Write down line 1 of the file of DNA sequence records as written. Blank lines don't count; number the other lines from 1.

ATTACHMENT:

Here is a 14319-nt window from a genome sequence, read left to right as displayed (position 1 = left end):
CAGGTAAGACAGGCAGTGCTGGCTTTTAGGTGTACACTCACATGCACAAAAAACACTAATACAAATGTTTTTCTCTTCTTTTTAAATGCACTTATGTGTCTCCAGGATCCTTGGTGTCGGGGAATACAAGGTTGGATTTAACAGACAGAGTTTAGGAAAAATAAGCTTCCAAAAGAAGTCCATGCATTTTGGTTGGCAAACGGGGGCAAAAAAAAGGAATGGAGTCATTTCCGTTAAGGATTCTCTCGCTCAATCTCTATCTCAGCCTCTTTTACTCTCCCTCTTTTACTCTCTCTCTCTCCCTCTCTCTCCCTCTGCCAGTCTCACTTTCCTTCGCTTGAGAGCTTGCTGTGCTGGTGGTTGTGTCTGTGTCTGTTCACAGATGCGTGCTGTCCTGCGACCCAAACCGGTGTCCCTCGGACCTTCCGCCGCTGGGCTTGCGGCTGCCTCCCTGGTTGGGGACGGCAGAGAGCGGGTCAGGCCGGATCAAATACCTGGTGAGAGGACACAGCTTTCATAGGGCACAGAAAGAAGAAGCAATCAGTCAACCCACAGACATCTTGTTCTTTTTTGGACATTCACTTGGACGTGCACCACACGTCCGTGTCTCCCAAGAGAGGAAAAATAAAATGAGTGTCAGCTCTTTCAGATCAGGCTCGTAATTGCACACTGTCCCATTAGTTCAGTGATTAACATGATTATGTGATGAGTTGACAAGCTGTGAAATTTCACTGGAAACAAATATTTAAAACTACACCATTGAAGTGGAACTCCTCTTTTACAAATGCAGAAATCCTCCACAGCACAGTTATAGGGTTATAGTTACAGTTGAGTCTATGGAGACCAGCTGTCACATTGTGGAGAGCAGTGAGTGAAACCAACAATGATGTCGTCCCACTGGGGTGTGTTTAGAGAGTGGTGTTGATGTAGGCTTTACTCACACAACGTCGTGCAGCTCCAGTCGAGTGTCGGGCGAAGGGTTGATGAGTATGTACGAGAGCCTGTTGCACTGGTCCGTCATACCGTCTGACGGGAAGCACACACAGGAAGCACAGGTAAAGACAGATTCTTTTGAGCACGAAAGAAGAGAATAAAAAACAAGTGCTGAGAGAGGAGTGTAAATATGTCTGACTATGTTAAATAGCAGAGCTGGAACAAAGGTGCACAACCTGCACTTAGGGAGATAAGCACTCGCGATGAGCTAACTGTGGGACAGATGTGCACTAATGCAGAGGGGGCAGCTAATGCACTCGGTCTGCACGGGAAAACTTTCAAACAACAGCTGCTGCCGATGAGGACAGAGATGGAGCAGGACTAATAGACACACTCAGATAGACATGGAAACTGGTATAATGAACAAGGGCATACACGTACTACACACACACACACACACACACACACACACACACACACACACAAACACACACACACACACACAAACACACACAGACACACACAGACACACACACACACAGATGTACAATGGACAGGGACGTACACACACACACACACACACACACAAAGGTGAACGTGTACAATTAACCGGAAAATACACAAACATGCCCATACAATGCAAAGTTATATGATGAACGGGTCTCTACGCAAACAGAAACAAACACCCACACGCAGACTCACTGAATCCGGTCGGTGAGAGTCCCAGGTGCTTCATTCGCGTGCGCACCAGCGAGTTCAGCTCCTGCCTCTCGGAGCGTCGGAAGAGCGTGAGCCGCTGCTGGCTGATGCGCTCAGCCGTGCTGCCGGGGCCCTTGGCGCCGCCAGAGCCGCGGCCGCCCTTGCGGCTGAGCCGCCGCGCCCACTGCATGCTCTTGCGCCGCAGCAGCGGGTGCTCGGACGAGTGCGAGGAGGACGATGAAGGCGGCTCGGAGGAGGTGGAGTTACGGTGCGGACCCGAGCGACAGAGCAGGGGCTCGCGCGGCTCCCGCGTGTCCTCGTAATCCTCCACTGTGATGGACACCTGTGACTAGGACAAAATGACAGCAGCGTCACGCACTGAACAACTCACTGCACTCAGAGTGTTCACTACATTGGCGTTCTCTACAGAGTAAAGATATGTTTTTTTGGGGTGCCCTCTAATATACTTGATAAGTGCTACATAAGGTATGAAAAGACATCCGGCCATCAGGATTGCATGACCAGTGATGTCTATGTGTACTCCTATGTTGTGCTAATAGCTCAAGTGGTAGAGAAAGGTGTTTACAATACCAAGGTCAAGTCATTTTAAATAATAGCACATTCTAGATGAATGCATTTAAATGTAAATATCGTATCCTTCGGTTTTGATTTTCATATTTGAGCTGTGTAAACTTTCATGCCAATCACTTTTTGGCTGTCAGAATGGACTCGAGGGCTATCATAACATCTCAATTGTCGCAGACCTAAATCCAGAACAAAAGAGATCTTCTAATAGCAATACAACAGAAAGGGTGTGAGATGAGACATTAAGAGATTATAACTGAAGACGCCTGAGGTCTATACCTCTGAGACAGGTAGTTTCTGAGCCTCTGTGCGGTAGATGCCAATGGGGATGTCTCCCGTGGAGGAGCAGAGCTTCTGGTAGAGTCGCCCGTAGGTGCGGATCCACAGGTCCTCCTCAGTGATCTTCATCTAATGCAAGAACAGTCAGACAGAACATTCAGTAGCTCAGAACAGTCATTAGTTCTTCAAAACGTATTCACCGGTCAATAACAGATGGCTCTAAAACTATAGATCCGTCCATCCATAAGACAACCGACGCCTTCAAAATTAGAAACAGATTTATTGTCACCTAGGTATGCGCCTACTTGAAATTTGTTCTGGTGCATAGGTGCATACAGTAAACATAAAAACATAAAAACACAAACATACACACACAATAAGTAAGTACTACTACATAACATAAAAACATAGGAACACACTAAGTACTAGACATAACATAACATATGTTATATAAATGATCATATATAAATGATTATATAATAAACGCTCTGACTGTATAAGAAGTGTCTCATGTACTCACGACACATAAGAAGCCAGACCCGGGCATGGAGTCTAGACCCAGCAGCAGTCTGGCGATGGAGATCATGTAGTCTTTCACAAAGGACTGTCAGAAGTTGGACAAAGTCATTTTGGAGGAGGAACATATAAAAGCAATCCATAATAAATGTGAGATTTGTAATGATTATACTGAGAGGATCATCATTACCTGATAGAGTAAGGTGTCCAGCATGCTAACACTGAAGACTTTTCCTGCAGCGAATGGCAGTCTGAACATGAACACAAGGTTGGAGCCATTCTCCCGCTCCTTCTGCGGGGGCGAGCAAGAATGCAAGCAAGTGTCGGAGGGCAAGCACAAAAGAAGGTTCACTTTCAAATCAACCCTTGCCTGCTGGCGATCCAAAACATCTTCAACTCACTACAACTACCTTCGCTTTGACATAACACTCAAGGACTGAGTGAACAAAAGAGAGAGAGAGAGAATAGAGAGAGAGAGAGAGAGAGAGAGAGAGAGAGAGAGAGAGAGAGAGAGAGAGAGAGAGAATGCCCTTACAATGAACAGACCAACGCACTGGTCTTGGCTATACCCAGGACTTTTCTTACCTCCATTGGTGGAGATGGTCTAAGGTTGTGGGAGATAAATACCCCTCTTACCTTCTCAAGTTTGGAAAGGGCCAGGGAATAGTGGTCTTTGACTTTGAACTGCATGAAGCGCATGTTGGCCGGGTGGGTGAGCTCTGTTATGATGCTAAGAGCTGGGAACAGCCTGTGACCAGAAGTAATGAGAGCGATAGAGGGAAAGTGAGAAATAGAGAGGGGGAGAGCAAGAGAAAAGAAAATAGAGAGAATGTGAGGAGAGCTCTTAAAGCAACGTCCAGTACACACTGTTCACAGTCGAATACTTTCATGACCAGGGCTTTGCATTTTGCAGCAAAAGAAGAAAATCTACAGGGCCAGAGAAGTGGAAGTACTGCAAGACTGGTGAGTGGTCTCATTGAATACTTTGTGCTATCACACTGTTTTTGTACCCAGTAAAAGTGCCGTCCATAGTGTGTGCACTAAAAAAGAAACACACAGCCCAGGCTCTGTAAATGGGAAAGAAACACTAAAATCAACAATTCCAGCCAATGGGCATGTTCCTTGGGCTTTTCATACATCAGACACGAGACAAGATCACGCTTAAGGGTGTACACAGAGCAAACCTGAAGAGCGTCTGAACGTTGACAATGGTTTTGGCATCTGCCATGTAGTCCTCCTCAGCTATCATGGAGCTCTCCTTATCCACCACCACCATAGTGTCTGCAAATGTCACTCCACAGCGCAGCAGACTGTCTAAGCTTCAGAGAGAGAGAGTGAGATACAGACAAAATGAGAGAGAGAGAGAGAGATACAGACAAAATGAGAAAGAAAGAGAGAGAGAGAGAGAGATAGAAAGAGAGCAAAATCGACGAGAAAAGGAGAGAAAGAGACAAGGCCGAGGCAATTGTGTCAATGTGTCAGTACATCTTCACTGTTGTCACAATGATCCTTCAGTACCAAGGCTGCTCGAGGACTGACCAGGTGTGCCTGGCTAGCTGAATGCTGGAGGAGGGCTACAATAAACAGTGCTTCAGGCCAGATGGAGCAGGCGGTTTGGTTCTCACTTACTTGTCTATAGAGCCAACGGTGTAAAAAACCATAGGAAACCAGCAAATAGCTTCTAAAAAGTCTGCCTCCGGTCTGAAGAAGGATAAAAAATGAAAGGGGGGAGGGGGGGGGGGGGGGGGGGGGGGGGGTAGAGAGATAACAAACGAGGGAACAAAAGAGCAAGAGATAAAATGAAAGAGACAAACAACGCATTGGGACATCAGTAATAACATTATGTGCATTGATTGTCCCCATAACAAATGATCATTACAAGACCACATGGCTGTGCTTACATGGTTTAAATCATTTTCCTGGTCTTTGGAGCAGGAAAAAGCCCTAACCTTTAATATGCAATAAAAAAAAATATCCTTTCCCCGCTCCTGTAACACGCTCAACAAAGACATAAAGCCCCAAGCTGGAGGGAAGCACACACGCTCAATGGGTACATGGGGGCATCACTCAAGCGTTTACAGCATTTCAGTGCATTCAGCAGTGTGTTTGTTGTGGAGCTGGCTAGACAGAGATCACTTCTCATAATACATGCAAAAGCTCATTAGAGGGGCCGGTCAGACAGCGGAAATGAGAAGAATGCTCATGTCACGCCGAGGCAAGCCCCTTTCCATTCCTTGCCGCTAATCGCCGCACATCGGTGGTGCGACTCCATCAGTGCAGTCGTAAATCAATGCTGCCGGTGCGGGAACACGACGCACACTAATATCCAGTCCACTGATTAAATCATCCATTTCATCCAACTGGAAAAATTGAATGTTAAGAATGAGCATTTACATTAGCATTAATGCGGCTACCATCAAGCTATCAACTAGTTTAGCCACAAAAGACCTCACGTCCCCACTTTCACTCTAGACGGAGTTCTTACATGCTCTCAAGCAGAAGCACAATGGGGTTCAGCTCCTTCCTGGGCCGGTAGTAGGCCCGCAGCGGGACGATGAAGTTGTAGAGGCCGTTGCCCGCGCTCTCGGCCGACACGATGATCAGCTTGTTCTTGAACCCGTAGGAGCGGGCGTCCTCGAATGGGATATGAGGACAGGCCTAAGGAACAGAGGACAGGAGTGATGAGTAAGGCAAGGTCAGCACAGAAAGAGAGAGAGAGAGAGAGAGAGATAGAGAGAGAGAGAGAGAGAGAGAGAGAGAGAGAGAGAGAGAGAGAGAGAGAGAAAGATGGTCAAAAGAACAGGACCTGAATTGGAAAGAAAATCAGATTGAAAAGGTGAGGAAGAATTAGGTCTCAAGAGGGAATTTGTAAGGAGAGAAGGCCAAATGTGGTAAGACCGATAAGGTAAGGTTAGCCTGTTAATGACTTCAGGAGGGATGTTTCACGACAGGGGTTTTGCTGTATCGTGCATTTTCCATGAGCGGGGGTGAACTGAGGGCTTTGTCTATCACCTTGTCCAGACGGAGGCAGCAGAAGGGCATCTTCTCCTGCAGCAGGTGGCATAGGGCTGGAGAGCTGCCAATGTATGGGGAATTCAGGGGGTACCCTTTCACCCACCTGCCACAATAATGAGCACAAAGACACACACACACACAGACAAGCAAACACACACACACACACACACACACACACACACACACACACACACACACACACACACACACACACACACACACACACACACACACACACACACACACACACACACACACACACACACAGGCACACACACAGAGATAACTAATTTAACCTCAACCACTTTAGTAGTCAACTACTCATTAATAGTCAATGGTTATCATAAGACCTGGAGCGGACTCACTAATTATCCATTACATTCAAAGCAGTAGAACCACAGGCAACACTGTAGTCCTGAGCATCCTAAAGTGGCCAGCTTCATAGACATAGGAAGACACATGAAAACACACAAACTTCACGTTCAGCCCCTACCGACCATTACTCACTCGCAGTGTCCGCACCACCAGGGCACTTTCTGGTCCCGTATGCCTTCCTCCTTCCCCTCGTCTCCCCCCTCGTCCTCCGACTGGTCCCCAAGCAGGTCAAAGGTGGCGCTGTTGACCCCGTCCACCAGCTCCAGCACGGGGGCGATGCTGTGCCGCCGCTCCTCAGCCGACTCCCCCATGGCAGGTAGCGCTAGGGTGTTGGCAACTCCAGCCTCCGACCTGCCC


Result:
Here is a 14319-nt window from a genome sequence, read left to right as displayed (position 1 = left end):